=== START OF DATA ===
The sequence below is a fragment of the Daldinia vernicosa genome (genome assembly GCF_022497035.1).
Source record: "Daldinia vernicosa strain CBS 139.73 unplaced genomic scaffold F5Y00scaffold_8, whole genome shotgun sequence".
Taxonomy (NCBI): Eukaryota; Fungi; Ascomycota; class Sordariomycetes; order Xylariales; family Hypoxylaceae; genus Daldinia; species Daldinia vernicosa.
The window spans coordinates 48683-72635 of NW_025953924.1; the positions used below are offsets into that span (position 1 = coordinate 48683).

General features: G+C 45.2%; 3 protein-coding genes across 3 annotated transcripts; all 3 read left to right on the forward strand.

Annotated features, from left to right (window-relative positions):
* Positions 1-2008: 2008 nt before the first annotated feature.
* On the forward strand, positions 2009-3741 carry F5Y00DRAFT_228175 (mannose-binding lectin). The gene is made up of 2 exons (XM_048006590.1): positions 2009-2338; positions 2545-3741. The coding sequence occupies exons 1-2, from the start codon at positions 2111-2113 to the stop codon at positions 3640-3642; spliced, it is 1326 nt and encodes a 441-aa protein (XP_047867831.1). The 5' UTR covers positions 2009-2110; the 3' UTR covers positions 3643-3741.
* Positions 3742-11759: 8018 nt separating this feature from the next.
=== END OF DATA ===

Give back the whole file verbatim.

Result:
The sequence below is a fragment of the Daldinia vernicosa genome (genome assembly GCF_022497035.1).
Source record: "Daldinia vernicosa strain CBS 139.73 unplaced genomic scaffold F5Y00scaffold_8, whole genome shotgun sequence".
Taxonomy (NCBI): Eukaryota; Fungi; Ascomycota; class Sordariomycetes; order Xylariales; family Hypoxylaceae; genus Daldinia; species Daldinia vernicosa.
The window spans coordinates 48683-72635 of NW_025953924.1; the positions used below are offsets into that span (position 1 = coordinate 48683).

General features: G+C 45.2%; 3 protein-coding genes across 3 annotated transcripts; all 3 read left to right on the forward strand.

Annotated features, from left to right (window-relative positions):
* Positions 1-2008: 2008 nt before the first annotated feature.
* On the forward strand, positions 2009-3741 carry F5Y00DRAFT_228175 (mannose-binding lectin). The gene is made up of 2 exons (XM_048006590.1): positions 2009-2338; positions 2545-3741. The coding sequence occupies exons 1-2, from the start codon at positions 2111-2113 to the stop codon at positions 3640-3642; spliced, it is 1326 nt and encodes a 441-aa protein (XP_047867831.1). The 5' UTR covers positions 2009-2110; the 3' UTR covers positions 3643-3741.
* Positions 3742-11759: 8018 nt separating this feature from the next.